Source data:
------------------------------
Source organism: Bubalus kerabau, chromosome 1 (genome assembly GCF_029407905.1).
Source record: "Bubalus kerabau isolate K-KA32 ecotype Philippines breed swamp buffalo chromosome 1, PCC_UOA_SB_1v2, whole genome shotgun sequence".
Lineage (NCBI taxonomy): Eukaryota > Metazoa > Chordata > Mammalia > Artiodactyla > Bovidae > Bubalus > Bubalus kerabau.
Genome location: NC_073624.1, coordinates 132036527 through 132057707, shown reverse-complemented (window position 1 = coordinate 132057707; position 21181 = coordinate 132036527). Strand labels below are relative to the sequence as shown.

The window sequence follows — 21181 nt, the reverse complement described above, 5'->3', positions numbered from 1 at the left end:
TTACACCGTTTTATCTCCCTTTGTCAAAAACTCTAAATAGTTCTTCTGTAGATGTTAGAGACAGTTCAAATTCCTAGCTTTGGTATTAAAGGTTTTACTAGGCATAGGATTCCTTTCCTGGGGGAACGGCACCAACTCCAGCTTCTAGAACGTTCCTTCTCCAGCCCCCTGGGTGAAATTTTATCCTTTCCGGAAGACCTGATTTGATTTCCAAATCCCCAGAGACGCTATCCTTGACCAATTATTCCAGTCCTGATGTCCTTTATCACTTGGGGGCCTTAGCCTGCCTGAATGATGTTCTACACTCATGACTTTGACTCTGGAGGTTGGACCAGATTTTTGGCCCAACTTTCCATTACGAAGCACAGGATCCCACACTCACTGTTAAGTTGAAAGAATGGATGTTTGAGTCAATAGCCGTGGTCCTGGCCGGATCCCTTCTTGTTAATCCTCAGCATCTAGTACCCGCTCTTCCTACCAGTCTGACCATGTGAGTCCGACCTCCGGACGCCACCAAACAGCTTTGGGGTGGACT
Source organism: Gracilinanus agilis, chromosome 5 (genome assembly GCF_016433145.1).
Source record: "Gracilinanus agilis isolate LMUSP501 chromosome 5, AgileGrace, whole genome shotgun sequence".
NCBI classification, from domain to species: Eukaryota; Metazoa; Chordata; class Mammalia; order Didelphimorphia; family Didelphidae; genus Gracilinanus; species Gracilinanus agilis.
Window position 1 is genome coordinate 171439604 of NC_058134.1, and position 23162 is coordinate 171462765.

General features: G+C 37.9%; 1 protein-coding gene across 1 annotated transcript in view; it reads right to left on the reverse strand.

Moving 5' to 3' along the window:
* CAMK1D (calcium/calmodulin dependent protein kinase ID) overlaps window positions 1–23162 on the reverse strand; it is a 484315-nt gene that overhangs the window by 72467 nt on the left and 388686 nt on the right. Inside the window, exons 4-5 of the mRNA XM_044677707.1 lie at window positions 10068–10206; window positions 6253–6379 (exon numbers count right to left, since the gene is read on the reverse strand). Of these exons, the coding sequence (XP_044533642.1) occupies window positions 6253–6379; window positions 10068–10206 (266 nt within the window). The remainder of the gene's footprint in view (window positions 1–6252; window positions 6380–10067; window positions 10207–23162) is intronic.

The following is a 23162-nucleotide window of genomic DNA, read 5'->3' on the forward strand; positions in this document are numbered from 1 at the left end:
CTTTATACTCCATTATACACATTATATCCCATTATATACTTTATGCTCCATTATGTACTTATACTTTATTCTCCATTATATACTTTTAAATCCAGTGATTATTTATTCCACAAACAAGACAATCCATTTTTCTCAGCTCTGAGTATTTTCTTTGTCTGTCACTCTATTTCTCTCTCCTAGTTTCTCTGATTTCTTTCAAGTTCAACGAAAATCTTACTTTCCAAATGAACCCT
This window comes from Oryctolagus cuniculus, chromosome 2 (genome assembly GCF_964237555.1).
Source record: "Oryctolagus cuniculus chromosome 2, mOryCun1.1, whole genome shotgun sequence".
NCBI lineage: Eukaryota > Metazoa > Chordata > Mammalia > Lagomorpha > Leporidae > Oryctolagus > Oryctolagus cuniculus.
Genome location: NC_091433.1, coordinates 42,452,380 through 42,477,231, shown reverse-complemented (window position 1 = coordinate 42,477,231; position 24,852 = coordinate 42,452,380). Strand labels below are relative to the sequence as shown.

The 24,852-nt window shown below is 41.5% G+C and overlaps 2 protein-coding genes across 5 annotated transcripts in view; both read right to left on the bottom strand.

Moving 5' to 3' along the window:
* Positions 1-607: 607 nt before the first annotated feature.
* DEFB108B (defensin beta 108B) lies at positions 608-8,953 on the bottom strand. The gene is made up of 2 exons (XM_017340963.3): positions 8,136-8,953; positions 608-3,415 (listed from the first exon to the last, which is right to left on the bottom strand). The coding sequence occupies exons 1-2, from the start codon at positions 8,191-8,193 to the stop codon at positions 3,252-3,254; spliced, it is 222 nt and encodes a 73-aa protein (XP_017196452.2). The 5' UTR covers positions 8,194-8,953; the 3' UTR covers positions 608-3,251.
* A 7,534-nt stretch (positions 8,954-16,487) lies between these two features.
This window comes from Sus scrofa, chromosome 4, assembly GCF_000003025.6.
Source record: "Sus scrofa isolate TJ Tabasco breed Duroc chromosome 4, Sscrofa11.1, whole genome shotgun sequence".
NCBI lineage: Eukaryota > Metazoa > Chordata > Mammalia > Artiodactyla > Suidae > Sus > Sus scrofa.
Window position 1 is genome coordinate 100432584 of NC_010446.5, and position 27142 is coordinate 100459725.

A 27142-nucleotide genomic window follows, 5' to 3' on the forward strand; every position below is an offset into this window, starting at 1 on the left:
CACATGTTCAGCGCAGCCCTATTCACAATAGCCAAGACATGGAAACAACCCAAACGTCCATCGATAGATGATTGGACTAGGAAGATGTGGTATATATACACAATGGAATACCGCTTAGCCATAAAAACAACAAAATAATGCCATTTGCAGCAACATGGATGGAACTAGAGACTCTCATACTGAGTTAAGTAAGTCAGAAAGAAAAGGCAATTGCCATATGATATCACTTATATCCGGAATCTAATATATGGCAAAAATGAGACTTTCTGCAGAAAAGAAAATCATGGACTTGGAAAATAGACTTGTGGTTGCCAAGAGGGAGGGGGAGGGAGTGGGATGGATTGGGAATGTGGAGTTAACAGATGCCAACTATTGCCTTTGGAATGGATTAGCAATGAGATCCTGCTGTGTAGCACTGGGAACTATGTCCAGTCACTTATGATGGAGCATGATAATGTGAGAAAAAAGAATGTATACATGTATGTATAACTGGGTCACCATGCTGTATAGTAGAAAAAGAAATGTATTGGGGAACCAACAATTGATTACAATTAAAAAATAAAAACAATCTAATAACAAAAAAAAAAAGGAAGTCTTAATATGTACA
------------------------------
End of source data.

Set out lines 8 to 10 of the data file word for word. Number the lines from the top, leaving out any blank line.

Source record: "Gracilinanus agilis isolate LMUSP501 chromosome 5, AgileGrace, whole genome shotgun sequence".
NCBI classification, from domain to species: Eukaryota; Metazoa; Chordata; class Mammalia; order Didelphimorphia; family Didelphidae; genus Gracilinanus; species Gracilinanus agilis.
Window position 1 is genome coordinate 171439604 of NC_058134.1, and position 23162 is coordinate 171462765.